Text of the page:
This is what we are most concerned about. The government has not even commenced a dialogue. A solution acceptable to the Tamil people yet remains a distant dream. It is quite evident that the Foreign Minister wants India to play an all-important role only because of his perception relating to "India's potential in containing the Tigers".

Such manipulations are highly objectionable. We have not the slightest doubt that India will not become prey to such manipulations. But, we are greatly concerned about the immensely harmful impact that can be caused to the credibility of the peace process by such manipulations. Such manipulations need to be roundly condemned.

The final matter, which I raise, pertains to a statement attributed to Mr. Peter Harold the Country Director of the World Bank in Sri Lanka. Mr. Peter Harold corrected the initial media report and clearly stated in the Daily Mirror of 8/3/2005: - "I never used the phrase 'a kind of unofficial state'. A careful review of the recording of the interview shows that what I said was that 'given that there is such a thing as the LTTE controlled area that's an official statement, an officially recognized part of the country is the LTTE controlled area'. Those of us who live in the Northeast know that a larger portion of the territory in the Northeast is under the control of the LTTE. What we find most disturbing is that the Minister of Foreign Affairs has rushed without even checking on the veracity of the statement attributed to Mr. Peter Harold, which would have been the most prudent thing for the Minister to do, to describe the statement as provocative. The statement of the Minister has had the effect of inciting the forces of chauvinism and extremism in the country. Such developments have a harmful impact on the peace process.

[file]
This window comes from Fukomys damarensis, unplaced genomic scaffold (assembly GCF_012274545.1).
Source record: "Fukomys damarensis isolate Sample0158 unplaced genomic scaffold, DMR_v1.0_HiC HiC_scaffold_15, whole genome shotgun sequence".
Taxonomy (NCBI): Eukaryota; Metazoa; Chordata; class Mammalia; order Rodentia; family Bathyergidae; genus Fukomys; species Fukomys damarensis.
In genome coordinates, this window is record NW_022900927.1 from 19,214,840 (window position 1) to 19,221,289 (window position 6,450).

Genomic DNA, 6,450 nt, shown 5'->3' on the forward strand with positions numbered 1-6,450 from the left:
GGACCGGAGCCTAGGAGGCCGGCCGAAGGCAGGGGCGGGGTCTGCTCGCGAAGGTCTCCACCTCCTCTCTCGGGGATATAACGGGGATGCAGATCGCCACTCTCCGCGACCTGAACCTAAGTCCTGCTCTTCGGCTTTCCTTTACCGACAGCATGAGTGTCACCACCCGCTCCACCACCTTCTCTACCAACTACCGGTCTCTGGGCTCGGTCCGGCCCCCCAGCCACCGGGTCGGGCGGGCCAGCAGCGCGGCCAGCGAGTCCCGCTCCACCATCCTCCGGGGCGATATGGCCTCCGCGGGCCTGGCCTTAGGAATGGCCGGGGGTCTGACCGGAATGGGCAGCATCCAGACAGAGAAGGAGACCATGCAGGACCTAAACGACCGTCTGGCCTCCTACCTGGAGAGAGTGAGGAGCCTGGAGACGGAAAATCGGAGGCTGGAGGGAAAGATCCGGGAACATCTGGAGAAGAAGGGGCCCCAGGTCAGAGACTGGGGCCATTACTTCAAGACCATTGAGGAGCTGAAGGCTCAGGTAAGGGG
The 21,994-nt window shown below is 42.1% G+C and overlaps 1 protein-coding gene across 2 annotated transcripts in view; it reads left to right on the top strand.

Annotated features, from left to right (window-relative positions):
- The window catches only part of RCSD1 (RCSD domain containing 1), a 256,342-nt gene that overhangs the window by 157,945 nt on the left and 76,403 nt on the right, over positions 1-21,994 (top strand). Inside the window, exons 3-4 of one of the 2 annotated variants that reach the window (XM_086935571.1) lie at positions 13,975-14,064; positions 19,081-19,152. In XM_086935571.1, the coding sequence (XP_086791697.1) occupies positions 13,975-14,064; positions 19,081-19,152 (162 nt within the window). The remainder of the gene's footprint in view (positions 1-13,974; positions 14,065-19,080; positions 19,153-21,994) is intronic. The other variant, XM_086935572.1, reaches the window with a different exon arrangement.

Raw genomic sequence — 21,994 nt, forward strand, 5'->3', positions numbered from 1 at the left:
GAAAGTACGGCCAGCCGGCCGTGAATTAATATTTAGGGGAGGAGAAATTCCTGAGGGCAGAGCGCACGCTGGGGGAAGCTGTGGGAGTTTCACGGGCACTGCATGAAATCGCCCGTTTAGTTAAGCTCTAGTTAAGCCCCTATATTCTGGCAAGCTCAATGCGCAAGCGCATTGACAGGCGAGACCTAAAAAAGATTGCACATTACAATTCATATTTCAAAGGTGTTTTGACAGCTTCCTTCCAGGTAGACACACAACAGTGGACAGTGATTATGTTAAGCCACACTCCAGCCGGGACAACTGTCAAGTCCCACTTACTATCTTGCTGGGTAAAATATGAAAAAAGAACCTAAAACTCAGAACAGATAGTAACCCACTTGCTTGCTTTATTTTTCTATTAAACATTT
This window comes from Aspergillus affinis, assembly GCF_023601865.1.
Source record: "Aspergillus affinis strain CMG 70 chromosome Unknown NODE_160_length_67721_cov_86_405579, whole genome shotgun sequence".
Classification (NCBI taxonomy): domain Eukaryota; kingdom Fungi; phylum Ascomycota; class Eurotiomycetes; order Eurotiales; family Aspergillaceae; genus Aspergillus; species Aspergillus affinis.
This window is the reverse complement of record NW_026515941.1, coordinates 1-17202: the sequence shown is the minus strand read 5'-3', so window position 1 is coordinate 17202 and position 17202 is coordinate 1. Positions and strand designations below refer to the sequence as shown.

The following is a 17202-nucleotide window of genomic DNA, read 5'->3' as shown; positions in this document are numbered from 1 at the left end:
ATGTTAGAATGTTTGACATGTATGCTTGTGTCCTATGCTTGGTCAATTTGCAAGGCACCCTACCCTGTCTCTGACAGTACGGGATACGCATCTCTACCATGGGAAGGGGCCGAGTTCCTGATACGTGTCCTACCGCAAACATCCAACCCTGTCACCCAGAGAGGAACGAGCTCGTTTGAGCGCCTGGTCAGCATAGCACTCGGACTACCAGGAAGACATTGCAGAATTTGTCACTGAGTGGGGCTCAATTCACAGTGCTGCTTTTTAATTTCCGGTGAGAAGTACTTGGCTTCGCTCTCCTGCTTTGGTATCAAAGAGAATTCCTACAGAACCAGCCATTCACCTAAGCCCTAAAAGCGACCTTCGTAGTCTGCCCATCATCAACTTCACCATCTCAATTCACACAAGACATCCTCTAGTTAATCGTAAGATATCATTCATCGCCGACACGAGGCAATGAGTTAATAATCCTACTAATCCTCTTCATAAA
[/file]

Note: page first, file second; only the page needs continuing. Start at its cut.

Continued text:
The JVP and the National Patriotic Front have for long been critical of members of the International Community who have endeavoured to support and strengthen the peace process. The JVP and the National Patriotic Front work together in opposing the furtherance of the peace process.

The Tamil people are gravely concerned that certain personalities within the government in order to appease the JVP are engaged in activities that could result in a complete breakdown in confidence in the peace process. A breakdown in the peace process would affect the Tamil people and the dislocated Muslim people the most. It is they who have thus far not reaped the benefits of the ceasefire agreement. These personalities within government, the JVP and the National Patriotic Front are least concerned with the sufferings of the hundreds and thousands of Tamil people in the Northeast. We want to impress upon the government that this situation cannot continue and must be ended.